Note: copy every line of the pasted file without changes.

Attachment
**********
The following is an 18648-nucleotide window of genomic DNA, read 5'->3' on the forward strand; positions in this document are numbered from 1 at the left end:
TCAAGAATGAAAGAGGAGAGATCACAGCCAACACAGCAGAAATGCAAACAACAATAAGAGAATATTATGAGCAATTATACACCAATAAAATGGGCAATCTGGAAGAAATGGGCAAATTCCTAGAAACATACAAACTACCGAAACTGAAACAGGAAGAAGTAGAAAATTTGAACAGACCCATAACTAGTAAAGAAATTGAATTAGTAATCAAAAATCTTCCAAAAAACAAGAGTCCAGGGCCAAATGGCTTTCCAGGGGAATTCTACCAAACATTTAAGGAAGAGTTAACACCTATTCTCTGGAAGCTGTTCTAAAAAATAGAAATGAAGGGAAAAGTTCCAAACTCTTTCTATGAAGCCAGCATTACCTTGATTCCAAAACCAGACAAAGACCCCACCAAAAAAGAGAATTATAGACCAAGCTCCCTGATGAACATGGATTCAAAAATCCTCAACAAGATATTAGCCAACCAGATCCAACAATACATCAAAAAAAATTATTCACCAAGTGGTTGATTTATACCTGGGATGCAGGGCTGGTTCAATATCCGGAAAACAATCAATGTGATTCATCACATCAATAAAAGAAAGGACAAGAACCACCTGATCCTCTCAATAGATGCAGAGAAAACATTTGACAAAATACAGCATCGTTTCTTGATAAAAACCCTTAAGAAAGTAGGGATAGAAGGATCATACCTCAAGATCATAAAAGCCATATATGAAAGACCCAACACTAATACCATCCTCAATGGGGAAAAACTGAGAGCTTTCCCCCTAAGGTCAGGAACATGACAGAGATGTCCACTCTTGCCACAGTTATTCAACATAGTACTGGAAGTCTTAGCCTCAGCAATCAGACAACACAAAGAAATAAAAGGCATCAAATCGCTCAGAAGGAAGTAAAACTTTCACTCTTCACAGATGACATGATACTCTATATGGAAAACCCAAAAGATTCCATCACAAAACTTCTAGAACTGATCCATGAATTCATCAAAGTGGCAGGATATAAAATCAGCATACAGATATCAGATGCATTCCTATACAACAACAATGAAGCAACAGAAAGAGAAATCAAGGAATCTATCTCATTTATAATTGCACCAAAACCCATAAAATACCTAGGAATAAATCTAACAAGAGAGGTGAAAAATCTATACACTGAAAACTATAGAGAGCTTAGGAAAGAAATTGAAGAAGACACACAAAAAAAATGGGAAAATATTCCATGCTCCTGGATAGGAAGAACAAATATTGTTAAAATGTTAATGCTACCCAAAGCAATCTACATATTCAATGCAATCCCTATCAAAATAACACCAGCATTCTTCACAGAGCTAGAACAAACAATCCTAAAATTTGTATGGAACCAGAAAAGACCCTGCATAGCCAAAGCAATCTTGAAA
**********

The following is an 18648-nucleotide window of genomic DNA, read 5'->3' on the forward strand; positions in this document are numbered from 1 at the left end:
TCAAGAATGAAAGAGGAGAGATCACAGCCAACACAGCAGAAATGCAAACAACAATAAGAGAATATTATGAGCAATTATACACCAATAAAATGGGCAATCTGGAAGAAATGGGCAAATTCCTAGAAACATACAAACTACCGAAACTGAAACAGGAAGAAGTAGAAAATTTGAACAGACCCATAACTAGTAAAGAAATTGAATTAGTAATCAAAAATCTTCCAAAAAACAAGAGTCCAGGGCCAAATGGCTTTCCAGGGGAATTCTACCAAACATTTAAGGAAGAGTTAACACCTATTCTCTGGAAGCTGTTCTAAAAAATAGAAATGAAGGGAAAAGTTCCAAACTCTTTCTATGAAGCCAGCATTACCTTGATTCCAAAACCAGACAAAGACCCCACCAAAAAAGAGAATTATAGACCAAGCTCCCTGATGAACATGGATTCAAAAATCCTCAACAAGATATTAGCCAACCAGATCCAACAATACATCAAAAAAAATTATTCACCAAGTGGTTGATTTATACCTGGGATGCAGGGCTGGTTCAATATCCGGAAAACAATCAATGTGATTCATCACATCAATAAAAGAAAGGACAAGAACCACCTGATCCTCTCAATAGATGCAGAGAAAACATTTGACAAAATACAGCATCGTTTCTTGATAAAAACCCTTAAGAAAGTAGGGATAGAAGGATCATACCTCAAGATCATAAAAGCCATATATGAAAGACCCAACACTAATACCATCCTCAATGGGGAAAAACTGAGAGCTTTCCCCCTAAGGTCAGGAACATGACAGAGATGTCCACTCTTGCCACAGTTATTCAACATAGTACTGGAAGTCTTAGCCTCAGCAATCAGACAACACAAAGAAATAAAAGGCATCAAATCGCTCAGAAGGAAGTAAAACTTTCACTCTTCACAGATGACATGATACTCTATATGGAAAACCCAAAAGATTCCATCACAAAACTTCTAGAACTGATCCATGAATTCATCAAAGTGGCAGGATATAAAATCAGCATACAGATATCAGATGCATTCCTATACAACAACAATGAAGCAACAGAAAGAGAAATCAAGGAATCTATCTCATTTATAATTGCACCAAAACCCATAAAATACCTAGGAATAAATCTAACAAGAGAGGTGAAAAATCTATACACTGAAAACTATAGAGAGCTTAGGAAAGAAATTGAAGAAGACACACAAAAAAAATGGGAAAATATTCCATGCTCCTGGATAGGAAGAACAAATATTGTTAAAATGTTAATGCTACCCAAAGCAATCTACATATTCAATGCAATCCCTATCAAAATAACACCAGCATTCTTCACAGAGCTAGAACAAACAATCCTAAAATTTGTATGGAACCAGAAAAGACCCTGCATAGCCAAAGCAATCTTGAAA